It was published in the Japanese capital in 1934 with the help of Muslim donations from Japan, South Korea and other countries.
It is the first copy of the Islamic Holy Scripture printed in East Asia.
Kurban Galiev (1890–1974), an ethnic Tatar exiled to Japan from Manchuria, owned Tokyo’s Islamic Printing House, which published the copy of Quran.
It printed 500 copies of the Holy Book in Kazani script based on a copy published in Kazan, the Republic of Tatarstan.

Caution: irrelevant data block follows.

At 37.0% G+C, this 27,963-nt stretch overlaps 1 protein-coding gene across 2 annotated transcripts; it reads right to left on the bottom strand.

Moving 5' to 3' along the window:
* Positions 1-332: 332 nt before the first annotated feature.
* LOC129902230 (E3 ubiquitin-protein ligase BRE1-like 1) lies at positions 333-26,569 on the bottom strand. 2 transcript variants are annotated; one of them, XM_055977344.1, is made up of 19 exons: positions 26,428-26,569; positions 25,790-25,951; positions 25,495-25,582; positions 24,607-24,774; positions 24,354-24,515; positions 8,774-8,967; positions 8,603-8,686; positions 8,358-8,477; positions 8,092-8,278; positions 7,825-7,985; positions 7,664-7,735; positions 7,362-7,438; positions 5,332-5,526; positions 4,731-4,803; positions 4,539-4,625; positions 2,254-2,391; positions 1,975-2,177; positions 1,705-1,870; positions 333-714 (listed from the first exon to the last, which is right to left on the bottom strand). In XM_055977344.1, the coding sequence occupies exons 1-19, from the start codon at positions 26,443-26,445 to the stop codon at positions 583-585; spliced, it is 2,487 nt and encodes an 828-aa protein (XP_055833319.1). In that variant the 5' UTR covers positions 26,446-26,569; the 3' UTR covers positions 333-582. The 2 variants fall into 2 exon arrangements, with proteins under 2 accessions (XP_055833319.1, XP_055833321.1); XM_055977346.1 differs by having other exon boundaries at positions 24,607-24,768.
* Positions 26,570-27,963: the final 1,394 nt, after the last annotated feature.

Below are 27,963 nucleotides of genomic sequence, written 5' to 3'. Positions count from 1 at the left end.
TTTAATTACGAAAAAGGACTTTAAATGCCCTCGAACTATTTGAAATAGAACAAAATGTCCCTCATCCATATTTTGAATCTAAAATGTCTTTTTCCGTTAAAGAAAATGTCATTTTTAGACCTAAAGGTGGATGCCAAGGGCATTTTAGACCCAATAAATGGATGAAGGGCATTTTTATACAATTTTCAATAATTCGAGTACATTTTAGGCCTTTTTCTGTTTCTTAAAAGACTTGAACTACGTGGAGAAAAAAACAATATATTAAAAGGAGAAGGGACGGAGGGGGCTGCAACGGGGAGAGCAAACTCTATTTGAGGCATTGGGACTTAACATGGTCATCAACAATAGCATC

Some copies were sent to 33 countries, including Egypt, Afghanistan, and Iraq.
The edition was also presented to Japan’s emperor at that time to convey the message of Islam across the country.
Earlier, in 1931, Tokyo’s Islamic Printing House had printed one-fourth of Surah Yasin (36).
Currently a copy of the 1934 edition, a vintage leather-bound Quran copy with its gilded edges, is on display at Kul Sharif Mosque in Kazan.